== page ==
The implementation of the new Emission Trading Scheme in Europe will facilitate the shift to low carbon electricity through the replacement of existing electricity generation capacity by renewable and nuclear energy. If strategic investment decisions are taken rapidly, nearly two thirds of European electricity generation could be carbon free by early 2020s.

While it is up to each Member State to decide to make use of nuclear energy, today a majority of Member States are producing nuclear power and several have decided, or are considering, new build or lifetime extension of existing plants.

A new cycle of investments in nuclear generation is also starting worldwide. Europe has an interest to be in the forefront of these developments in order to export its highest safety culture. The emergence of many new countries wishing to develop nuclear energy should be accompanied by enhanced cooperation with the International Atomic Energy Agency.

As the debates in the European Nuclear Energy Forum have shown, the European Union should also ensure a level-playing field. A more coherent economic and regulatory framework will ensure that investment decisions are based on more transparent and comprehensible rules.

But obviously, it is also in the common interest of all Member States that a solid nuclear safety and security framework is applied everywhere in the EU.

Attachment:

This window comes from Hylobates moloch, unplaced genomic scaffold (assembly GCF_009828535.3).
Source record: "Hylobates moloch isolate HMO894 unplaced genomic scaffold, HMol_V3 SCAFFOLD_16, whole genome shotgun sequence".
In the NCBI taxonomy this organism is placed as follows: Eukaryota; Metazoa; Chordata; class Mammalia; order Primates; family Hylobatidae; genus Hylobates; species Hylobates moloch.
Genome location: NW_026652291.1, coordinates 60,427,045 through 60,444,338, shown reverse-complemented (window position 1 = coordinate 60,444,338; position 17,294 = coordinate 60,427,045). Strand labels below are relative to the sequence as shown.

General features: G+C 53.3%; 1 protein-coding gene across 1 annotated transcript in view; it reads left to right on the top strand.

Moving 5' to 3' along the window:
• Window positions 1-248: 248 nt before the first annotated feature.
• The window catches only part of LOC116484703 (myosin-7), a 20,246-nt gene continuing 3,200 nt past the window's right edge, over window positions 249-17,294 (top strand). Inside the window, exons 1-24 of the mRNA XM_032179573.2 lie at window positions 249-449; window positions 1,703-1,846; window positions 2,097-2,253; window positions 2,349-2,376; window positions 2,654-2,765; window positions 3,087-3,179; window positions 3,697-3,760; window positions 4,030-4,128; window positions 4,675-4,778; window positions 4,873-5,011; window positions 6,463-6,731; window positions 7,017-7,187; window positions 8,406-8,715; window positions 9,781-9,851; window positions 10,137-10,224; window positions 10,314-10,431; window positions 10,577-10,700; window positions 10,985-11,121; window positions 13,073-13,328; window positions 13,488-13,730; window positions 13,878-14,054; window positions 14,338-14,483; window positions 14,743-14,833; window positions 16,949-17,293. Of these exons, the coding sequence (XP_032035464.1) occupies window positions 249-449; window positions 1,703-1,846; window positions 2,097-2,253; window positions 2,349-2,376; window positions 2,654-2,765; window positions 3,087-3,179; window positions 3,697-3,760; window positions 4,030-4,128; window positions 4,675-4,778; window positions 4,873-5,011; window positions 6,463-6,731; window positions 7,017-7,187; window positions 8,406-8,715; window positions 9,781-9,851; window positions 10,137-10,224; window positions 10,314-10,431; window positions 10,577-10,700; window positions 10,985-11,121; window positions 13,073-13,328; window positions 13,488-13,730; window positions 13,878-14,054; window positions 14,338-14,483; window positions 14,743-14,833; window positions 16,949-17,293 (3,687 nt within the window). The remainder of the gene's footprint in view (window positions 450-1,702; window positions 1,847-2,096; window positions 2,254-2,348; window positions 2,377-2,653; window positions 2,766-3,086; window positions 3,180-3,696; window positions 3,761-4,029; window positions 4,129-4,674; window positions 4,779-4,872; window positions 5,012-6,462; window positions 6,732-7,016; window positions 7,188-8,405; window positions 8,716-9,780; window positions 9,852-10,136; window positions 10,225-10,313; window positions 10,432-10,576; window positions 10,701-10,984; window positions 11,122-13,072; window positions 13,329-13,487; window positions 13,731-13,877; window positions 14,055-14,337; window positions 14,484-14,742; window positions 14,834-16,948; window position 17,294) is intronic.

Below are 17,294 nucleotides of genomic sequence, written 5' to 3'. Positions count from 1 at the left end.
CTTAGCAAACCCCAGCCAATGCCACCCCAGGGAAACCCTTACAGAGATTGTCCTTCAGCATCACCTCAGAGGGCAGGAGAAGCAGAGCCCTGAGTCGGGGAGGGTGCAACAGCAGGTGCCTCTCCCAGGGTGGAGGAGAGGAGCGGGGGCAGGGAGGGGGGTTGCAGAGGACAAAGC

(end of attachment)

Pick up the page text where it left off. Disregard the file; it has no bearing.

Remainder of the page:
In order to ensure the highest safety, security and non-proliferation standards, the EU needs to develop a common legislative framework with respect to the safety of nuclear installations and the management of nuclear waste. It is indeed time to respond to the demand from European citizens, as confirmed by all Eurobarometer surveys.

Following the establishment of the High Level Group on Nuclear Safety and Waste Management, composed of national regulators, and the discussions within the European Nuclear Energy Forum and taking into account the latest developments, the Commission will present in a few weeks a revised proposal for a Directive on nuclear safety.

  1. Importance of public acceptance of nuclear energy

As President Barroso stated in Prague, it is necessary to continue to stimulate a real debate on the future of nuclear energy. Transparency and public acceptance are essential.

The European Nuclear Energy Forum is a unique framework for such open debate without taboos among all key actors in the nuclear field. Let me tell you that progress is not achieved through uniformity. It is much more the result of confrontation of ideas and arguments.

In this context I would like to personally thank all those who actively contribute to the activities of the Forum, in particular the Chairmen of the three Forum Working Groups, and all participants ranging from public authorities, nuclear industry, power companies, industry and energy intensive consumers, technology and civil society.

These two days will shed light on very concrete challenges for all of us in the nuclear debate.

Thank you very much for your attention and I wish you fruitful discussions.